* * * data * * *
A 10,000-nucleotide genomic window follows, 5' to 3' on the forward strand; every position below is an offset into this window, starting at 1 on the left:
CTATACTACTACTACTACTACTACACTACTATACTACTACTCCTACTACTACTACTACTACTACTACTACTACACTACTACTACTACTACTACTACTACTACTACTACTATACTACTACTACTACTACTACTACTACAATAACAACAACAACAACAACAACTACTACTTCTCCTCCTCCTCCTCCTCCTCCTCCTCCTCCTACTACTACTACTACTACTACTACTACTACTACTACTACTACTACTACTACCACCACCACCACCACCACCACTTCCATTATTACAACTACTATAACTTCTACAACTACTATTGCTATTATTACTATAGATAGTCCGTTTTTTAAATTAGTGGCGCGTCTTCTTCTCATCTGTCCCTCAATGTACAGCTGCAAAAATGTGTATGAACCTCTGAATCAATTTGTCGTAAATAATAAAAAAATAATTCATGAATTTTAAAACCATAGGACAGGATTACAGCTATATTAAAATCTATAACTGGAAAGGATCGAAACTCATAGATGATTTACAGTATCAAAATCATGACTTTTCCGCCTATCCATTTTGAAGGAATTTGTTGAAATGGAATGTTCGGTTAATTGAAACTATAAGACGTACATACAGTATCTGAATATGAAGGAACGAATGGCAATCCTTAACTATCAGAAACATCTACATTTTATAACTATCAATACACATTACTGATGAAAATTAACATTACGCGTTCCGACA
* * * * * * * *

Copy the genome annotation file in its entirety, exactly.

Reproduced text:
A 10,000-nucleotide genomic window follows, 5' to 3' on the forward strand; every position below is an offset into this window, starting at 1 on the left:
CTATACTACTACTACTACTACTACACTACTATACTACTACTCCTACTACTACTACTACTACTACTACTACTACACTACTACTACTACTACTACTACTACTACTACTACTATACTACTACTACTACTACTACTACTACAATAACAACAACAACAACAACAACTACTACTTCTCCTCCTCCTCCTCCTCCTCCTCCTCCTCCTACTACTACTACTACTACTACTACTACTACTACTACTACTACTACTACTACCACCACCACCACCACCACCACTTCCATTATTACAACTACTATAACTTCTACAACTACTATTGCTATTATTACTATAGATAGTCCGTTTTTTAAATTAGTGGCGCGTCTTCTTCTCATCTGTCCCTCAATGTACAGCTGCAAAAATGTGTATGAACCTCTGAATCAATTTGTCGTAAATAATAAAAAAATAATTCATGAATTTTAAAACCATAGGACAGGATTACAGCTATATTAAAATCTATAACTGGAAAGGATCGAAACTCATAGATGATTTACAGTATCAAAATCATGACTTTTCCGCCTATCCATTTTGAAGGAATTTGTTGAAATGGAATGTTCGGTTAATTGAAACTATAAGACGTACATACAGTATCTGAATATGAAGGAACGAATGGCAATCCTTAACTATCAGAAACATCTACATTTTATAACTATCAATACACATTACTGATGAAAATTAACATTACGCGTTCCGACA